There are a few eSATA to Thunderbolt adapters out there. Check out the LaCie eSATA Hub which has Thunderbolt pass thru and two eSATA ports. Sonnet has (among other things) an express-card to Thunderbolt adapter. OWC Mercury Helios looks interesting in that it allows one to install a single ½ length PCIe cards into the enclosure. I’d consider it if it could accept two cards.

  5. Freddy Kruger

    Uhhh…. Do both the new Mac Pro and old Mac Pro have network adapters?? Sounds like someone forgot to mention that having them on the same network through a gigabit switch/router is a great way to access files stored on either machine. How about remote desktop even?

  6. Darren Allen

    The author is not being overly dramatic. He raises some great points. The Voyager Q is a great option to have and I’m very appreciative of the author mentioning it (yeah yeah, you can buy adapters up the wazoo and then you have to fish around for those adapters and figure out what’s what, and some adapters make the cables hang at angles which are not desirable with extra weight or tension on the cable). Don’t forget, some people run Mac Pros as servers such as in schools and even the Apple Stores themselves run their stores network on Mac Pros “behind the curtain” so to speak (do you really think each Apple Store is using a Mac Mini running OS X Server to run Open Directory Masters and Replicas for each store’s display Macs and iOS devices etc. not to mention e-commerce electronic cash register stuff and so on)? Yeah right, a Mac Mini for OS X Server in the Apple Stores, I highly doubt it (don’t believe me? Just ask one of the business staff at an Apple Store and they will tell you its a Mac Pro behind the curtain).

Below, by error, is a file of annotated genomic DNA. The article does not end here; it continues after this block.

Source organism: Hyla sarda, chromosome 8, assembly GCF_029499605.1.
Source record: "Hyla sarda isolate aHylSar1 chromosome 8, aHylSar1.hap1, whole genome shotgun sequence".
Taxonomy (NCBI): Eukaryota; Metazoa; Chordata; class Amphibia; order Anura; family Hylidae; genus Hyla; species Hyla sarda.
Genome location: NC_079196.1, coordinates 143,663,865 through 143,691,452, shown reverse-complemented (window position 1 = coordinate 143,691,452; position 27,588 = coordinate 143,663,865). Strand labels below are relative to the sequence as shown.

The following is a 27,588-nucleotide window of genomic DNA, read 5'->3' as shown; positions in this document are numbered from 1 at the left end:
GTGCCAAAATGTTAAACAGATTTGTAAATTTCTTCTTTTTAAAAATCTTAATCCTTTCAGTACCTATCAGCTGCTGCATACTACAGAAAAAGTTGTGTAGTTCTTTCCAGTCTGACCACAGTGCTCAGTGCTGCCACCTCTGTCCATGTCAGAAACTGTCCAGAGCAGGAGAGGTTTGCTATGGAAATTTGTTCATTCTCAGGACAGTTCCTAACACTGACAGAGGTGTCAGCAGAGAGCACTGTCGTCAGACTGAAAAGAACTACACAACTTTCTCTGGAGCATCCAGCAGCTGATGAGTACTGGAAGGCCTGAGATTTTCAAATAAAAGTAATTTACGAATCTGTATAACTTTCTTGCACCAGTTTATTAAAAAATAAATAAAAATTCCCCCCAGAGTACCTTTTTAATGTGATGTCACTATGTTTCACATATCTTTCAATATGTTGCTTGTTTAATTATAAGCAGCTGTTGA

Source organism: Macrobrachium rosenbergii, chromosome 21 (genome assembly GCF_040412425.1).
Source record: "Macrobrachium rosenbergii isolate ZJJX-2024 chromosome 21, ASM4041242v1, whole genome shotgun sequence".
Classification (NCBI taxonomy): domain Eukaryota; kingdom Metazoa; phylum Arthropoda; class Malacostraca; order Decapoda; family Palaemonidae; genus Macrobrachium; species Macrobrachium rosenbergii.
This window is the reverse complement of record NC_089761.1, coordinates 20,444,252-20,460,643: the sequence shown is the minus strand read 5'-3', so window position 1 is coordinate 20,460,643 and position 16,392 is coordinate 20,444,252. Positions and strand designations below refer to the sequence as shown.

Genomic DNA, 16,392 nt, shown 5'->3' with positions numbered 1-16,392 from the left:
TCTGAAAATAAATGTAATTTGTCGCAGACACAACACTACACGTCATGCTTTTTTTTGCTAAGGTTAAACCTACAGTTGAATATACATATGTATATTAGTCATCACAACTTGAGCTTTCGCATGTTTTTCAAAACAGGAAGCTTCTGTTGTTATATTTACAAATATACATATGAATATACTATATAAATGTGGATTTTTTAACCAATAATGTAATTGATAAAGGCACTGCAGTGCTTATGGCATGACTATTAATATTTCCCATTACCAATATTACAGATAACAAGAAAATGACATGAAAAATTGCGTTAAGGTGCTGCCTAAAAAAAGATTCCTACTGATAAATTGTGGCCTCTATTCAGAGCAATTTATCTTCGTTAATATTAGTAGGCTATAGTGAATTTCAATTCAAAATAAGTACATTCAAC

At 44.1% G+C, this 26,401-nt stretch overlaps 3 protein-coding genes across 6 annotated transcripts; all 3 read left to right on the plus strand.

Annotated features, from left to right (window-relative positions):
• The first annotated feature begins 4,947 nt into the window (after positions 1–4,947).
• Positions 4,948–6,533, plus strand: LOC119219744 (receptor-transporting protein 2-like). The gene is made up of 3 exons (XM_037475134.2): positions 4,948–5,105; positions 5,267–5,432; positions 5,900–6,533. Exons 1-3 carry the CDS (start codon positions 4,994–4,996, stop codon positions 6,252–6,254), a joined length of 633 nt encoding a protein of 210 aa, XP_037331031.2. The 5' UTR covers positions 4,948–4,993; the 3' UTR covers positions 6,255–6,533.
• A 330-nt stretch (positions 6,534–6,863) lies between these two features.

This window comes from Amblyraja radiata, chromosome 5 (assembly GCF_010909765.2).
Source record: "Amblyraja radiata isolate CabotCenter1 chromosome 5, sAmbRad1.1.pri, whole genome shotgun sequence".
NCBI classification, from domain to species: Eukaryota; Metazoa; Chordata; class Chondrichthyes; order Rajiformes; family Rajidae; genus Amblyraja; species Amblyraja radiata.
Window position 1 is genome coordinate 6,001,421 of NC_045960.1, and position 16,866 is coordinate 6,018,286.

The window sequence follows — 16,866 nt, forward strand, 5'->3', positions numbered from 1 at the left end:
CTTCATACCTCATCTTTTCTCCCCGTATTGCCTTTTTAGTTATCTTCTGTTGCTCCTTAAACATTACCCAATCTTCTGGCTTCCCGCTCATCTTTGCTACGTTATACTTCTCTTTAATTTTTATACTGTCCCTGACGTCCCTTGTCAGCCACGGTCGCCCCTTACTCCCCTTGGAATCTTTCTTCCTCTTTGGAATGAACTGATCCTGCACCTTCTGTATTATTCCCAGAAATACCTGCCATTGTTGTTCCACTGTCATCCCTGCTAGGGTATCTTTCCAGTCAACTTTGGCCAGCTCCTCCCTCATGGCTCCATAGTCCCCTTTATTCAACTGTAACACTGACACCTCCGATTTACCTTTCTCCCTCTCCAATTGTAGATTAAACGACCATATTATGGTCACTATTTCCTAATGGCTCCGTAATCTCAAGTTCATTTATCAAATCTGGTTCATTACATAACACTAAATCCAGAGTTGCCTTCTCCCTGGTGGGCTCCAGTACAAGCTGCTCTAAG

7. Jason Kichline

    Just get a Thunderbolt to FW800 adapter. Done. No need to buy an expensive solution. While I can appreciate people that have all that storage built into the original MacPro, I would think that most people don’t (or shouldn’t) just because of the portability of the data. Even if they do, an enclosure to hold all of that is what? $200 for USB 3.0? You don’t need TB for the drive you probably had in the MacPro.

    If you are investing in a new MacPro, saving a buck or two is NOT your utmost concern. Your concern is a machine that gets the job done and gets it done fast so you can make more money. If you are considering one, you should also be considering your data storage solution as well. If you can’t figure it out now, you are not ready for this, or maybe you should stick with your old MacPro.

  8. random mouse

    I understand it’s the goal of writers today to be somewhat dramatic even if the article is mostly “pro” product but acting like FW800 doesn’t work with the latest technology is just disingenuous.

    I have a FW800 to Thunderbolt adapter and it works great. Additionally (I believe) Belkin has the the most affordable adapters for other thunderbolt “to things”.